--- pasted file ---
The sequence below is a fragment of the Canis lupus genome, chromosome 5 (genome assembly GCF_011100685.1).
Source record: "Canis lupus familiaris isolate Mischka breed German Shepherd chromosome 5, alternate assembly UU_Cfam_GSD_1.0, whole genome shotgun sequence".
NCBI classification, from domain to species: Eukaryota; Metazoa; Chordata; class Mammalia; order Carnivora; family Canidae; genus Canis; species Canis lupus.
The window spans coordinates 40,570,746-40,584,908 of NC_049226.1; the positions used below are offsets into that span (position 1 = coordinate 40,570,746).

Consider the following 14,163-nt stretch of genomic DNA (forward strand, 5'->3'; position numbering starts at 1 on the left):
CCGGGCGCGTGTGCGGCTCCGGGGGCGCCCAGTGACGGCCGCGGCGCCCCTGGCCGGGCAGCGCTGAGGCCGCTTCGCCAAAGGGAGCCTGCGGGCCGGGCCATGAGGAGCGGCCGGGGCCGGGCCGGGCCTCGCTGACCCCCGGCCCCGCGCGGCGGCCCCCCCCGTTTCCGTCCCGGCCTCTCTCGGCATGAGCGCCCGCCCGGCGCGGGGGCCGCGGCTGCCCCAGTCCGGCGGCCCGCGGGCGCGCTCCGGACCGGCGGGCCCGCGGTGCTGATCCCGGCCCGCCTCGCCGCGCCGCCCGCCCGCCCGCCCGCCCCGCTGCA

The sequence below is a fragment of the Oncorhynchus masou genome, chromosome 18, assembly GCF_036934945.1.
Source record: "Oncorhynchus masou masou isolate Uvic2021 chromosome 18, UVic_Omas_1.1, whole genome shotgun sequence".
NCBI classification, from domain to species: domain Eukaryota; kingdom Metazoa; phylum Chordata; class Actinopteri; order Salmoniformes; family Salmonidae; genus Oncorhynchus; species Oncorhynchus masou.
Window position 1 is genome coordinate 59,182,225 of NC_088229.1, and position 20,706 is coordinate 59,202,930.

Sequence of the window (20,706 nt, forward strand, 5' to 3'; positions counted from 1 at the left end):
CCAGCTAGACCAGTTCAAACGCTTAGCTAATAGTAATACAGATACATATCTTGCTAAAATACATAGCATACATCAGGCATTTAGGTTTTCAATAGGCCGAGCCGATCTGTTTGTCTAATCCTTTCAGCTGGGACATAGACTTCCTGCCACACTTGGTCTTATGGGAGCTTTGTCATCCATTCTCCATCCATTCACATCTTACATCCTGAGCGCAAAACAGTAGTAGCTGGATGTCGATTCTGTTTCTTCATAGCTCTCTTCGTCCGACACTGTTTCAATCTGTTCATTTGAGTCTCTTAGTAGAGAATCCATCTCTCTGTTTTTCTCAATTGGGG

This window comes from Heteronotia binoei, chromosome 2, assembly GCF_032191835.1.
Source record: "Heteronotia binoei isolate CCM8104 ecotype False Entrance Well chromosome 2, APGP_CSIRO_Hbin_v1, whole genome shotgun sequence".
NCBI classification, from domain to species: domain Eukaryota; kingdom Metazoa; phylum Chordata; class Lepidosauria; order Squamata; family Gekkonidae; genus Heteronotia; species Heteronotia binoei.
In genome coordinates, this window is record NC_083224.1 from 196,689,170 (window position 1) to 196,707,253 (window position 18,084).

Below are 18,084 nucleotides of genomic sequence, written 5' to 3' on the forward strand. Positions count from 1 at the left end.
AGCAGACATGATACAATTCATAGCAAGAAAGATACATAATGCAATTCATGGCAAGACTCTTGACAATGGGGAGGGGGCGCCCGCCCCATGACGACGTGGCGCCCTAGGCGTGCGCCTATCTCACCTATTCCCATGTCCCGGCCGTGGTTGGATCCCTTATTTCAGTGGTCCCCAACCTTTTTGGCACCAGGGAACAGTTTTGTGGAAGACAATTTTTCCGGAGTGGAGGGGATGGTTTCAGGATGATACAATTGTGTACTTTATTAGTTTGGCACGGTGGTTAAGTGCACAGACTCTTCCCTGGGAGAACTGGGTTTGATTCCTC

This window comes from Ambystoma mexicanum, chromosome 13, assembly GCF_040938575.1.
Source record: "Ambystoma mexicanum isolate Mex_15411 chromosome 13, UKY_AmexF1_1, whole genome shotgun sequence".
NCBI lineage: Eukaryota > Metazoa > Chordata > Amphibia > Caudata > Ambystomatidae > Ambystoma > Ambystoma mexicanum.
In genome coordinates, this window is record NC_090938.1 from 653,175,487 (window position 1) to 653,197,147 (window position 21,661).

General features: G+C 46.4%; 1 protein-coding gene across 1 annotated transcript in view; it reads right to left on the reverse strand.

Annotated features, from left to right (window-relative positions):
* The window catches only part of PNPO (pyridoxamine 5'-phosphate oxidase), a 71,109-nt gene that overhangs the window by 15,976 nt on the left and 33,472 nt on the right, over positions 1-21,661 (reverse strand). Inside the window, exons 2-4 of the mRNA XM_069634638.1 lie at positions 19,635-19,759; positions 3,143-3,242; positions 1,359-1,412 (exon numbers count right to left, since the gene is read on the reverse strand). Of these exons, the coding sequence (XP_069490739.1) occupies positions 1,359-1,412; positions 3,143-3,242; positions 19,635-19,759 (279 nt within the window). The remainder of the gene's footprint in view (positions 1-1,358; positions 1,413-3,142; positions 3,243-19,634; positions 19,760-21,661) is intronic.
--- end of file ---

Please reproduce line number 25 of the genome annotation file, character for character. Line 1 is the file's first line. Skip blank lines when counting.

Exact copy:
* The window catches only part of PNPO (pyridoxamine 5'-phosphate oxidase), a 71,109-nt gene that overhangs the window by 15,976 nt on the left and 33,472 nt on the right, over positions 1-21,661 (reverse strand). Inside the window, exons 2-4 of the mRNA XM_069634638.1 lie at positions 19,635-19,759; positions 3,143-3,242; positions 1,359-1,412 (exon numbers count right to left, since the gene is read on the reverse strand). Of these exons, the coding sequence (XP_069490739.1) occupies positions 1,359-1,412; positions 3,143-3,242; positions 19,635-19,759 (279 nt within the window). The remainder of the gene's footprint in view (positions 1-1,358; positions 1,413-3,142; positions 3,243-19,634; positions 19,760-21,661) is intronic.